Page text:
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Wrestling was featured in the first modern Olympics in Athens in 1896. Along with Russia’s Karelin, it has produced such American stars as Gardner, Bruce Baumgartner, Jeff Blatnick and Jordan Burroughs.

U.S. Olympic Committee CEO Scott Blackmun also expressed surprise at the IOC decision, citing “the history and tradition of wrestling, and its popularity and universality.”

“It is important to remember that today’s action is a recommendation, and we hope that there will be a meaningful opportunity to discuss the important role that wrestling plays in the sports landscape both in the United States and around the world,” Blackmun said in a statement. “In the meantime, we will fully support USA Wrestling and its athletes.”

FILA said in a statement that it was “greatly astonished” by the decision, adding that the federation “will take all necessary measures to convince the IOC executive board and IOC members of the aberration of such decision against one of the founding sports of the ancient and modern Olympic Games.”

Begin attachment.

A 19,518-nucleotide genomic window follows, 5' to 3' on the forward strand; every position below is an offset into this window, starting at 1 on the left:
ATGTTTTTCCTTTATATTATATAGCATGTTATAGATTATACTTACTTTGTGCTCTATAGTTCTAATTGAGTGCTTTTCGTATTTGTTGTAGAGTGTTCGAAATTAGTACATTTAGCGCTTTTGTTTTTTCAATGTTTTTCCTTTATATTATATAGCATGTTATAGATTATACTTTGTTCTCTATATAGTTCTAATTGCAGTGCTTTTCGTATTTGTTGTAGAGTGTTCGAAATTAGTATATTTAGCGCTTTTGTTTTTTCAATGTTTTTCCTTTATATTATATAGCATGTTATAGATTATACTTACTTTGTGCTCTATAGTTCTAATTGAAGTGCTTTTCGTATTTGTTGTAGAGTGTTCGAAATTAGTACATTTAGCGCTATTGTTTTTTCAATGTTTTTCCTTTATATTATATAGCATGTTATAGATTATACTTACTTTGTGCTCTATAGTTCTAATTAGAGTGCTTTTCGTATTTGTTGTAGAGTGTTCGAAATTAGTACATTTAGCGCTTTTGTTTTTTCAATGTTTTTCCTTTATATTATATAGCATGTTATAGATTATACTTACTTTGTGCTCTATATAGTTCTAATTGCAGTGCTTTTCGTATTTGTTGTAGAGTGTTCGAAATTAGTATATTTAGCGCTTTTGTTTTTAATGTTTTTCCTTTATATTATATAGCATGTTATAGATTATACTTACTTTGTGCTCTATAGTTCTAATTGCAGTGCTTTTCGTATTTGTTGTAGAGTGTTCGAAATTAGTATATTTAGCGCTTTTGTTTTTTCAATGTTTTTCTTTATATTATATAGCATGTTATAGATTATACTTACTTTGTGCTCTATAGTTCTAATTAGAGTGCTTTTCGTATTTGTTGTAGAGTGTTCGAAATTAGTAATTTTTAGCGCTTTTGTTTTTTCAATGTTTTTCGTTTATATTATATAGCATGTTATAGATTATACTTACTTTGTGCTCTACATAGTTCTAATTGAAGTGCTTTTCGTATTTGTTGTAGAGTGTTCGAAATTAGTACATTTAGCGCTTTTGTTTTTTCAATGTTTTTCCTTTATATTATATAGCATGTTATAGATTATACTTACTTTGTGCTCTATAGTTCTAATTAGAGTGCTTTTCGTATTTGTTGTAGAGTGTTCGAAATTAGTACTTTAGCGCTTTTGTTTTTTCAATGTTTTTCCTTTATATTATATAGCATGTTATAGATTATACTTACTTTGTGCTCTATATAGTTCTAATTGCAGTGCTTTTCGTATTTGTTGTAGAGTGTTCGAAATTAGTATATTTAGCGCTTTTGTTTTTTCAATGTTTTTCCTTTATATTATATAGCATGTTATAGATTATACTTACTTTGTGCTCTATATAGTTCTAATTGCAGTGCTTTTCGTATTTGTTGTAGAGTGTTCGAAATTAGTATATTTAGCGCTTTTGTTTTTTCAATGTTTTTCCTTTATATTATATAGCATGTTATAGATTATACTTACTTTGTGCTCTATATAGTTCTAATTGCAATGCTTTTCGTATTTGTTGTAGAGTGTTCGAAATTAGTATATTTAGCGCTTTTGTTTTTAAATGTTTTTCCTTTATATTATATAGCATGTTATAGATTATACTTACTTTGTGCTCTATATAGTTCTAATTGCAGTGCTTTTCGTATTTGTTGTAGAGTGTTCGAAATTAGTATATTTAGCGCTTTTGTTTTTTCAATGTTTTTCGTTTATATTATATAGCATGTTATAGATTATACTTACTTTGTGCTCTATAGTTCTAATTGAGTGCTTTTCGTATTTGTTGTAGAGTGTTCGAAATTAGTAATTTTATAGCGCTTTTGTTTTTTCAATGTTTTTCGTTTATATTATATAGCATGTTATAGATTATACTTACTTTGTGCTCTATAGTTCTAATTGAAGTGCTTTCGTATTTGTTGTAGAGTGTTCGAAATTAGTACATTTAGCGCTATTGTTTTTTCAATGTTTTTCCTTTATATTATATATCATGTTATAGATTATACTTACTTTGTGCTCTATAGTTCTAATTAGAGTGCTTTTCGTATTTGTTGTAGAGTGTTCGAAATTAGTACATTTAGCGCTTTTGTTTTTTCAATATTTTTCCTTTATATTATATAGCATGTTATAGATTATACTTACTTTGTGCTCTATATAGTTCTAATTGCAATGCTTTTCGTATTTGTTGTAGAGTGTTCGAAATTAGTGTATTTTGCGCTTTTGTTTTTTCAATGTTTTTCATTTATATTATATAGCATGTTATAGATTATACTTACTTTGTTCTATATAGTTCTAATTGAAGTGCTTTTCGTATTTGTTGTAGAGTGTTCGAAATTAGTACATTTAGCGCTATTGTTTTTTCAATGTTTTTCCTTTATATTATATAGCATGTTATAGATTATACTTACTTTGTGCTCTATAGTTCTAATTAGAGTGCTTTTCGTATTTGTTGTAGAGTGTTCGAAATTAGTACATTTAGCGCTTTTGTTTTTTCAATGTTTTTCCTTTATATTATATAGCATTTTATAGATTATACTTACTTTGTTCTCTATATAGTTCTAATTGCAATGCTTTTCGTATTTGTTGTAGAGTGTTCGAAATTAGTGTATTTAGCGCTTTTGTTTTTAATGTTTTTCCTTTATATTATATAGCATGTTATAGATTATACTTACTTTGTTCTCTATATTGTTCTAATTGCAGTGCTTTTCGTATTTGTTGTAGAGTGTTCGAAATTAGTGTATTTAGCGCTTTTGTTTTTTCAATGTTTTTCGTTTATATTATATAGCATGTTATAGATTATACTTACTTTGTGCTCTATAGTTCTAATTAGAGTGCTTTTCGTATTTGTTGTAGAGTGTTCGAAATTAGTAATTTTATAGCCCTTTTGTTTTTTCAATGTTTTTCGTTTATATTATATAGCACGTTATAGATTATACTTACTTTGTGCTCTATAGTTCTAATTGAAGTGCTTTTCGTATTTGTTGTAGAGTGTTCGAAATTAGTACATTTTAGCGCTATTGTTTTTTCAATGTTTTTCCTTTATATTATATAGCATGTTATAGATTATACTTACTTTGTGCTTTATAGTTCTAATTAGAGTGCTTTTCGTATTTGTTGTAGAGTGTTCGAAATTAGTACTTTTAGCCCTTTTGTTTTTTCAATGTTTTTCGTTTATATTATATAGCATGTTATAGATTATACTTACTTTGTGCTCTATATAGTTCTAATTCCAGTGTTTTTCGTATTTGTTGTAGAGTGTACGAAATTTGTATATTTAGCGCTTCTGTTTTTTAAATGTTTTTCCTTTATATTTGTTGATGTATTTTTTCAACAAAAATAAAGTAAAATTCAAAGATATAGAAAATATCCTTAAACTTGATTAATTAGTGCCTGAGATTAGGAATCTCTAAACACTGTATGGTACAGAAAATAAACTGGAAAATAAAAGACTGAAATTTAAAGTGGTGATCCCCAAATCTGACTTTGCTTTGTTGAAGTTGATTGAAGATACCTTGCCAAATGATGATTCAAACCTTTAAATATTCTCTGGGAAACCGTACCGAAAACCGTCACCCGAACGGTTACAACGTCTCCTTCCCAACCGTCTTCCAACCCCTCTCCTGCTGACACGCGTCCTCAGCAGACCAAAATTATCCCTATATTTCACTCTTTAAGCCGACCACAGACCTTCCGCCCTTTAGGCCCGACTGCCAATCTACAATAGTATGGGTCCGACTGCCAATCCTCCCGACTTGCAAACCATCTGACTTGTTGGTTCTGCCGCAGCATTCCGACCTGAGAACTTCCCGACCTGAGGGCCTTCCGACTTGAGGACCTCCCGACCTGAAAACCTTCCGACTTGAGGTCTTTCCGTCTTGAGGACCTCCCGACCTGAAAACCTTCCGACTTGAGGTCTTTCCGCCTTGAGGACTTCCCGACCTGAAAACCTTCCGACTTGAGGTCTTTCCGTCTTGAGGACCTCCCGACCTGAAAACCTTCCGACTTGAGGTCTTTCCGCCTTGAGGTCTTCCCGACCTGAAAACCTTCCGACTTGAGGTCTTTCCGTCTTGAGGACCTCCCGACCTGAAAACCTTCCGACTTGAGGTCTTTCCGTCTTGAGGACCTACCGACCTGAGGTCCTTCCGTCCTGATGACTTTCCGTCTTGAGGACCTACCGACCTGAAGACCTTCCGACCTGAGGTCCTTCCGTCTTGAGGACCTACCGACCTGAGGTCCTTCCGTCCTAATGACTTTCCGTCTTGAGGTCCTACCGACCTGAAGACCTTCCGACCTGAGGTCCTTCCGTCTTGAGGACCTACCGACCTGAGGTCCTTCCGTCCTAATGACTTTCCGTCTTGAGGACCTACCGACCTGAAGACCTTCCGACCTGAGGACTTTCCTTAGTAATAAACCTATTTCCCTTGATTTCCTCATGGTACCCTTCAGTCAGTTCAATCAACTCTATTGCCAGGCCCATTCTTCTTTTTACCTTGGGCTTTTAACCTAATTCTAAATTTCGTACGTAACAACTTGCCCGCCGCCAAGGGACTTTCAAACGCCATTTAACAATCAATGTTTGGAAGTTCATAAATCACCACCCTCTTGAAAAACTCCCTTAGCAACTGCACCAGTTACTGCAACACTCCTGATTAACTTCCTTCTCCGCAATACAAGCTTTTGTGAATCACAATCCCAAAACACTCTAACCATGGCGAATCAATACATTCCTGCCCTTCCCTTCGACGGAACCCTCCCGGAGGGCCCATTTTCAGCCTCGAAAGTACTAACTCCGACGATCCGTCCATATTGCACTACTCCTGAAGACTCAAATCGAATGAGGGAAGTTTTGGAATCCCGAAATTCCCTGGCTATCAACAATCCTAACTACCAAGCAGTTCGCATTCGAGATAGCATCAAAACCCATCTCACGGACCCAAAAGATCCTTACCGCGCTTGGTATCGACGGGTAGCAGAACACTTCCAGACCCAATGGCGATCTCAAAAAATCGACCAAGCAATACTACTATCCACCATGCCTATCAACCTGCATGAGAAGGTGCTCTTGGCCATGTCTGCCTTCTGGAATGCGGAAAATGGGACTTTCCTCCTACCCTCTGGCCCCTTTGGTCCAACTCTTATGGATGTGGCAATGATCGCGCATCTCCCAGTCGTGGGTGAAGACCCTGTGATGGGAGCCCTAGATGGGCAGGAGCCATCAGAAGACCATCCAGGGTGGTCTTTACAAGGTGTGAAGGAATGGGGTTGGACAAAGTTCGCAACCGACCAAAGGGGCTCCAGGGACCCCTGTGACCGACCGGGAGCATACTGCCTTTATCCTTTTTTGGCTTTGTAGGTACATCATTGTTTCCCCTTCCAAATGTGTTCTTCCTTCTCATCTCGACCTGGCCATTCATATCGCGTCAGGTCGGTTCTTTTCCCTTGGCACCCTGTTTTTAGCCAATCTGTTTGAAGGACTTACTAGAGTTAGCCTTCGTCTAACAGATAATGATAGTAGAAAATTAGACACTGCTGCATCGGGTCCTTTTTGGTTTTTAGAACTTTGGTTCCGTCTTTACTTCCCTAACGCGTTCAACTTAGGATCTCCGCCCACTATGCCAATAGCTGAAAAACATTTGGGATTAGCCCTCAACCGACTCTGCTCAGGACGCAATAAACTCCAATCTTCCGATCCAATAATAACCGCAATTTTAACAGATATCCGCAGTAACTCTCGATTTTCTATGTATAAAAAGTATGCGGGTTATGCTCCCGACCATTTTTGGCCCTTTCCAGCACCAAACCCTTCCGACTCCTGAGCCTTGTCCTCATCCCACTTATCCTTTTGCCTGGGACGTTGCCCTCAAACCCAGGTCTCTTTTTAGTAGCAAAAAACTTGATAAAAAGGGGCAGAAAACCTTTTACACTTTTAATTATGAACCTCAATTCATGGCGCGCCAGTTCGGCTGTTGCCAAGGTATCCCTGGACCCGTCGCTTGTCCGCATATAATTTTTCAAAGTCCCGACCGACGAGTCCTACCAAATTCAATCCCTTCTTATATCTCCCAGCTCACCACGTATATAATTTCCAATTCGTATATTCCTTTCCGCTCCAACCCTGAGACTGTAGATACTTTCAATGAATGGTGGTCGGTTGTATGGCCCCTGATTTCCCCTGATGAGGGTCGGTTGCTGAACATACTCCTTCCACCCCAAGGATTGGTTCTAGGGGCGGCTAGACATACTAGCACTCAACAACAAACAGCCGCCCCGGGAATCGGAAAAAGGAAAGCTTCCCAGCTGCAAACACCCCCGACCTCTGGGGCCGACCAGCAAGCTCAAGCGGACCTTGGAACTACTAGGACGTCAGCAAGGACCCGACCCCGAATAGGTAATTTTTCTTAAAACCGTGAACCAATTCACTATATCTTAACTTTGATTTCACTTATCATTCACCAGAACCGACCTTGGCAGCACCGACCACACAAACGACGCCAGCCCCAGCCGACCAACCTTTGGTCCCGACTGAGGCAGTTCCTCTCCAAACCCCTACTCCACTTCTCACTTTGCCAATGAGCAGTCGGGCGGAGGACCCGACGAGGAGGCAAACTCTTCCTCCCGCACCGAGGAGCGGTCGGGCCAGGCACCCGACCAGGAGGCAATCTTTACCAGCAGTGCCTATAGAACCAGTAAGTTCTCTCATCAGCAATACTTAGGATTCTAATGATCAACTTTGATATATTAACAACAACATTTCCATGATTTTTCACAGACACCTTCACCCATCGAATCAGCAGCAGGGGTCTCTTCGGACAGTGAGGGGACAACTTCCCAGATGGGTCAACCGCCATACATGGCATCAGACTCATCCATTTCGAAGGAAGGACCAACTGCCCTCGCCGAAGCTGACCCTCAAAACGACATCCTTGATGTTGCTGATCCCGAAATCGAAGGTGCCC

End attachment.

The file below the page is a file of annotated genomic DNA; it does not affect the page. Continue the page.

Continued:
It said it has always complied with IOC regulations and is represented in 180 countries, with wrestling the national sport in some of them.

The federation, which is headed by Raphael Martinetti and based in Corsier-sur-Vevey, Switzerland, said it would meet next week in Thailand to discuss the matter.

Gardner cited wrestling’s worldwide popularity and urged a campaign to keep it in the Olympics.

“It just seems like wrestling — if we don’t fight, we’re going to die,” he said. “At this point, it’s time for everybody to man up and support the program.”

The decision hit hard in Russia, which has long been a power in the sport.

Mikhail Mamiashvili, president of the Russian Wrestling Federation, suggested FILA had not done enough to keep the sport in the games.

“We want to hear what was done to prevent this issue from even being discussed at the board,” he said on the Rossiya TV channel.

In comments carried by ITAR-Tass, Mamiashvili added: “I can say for sure that the roots of this problem is at the FILA. I believe that Martinetti’s task was to work hard, socialize and defend wrestling’s place before the IOC.”

Alexander Leipold, a 2000 Olympic champion from Germany and former freestyle German team coach, said he was shocked.

“We are a technical, tactical martial sport where the aim is not to harm the opponent,” he said. “Competing at the Olympics is the greatest for an athlete.”

Wrestling’s long history in the Olympics has featured some legendary names and moments:

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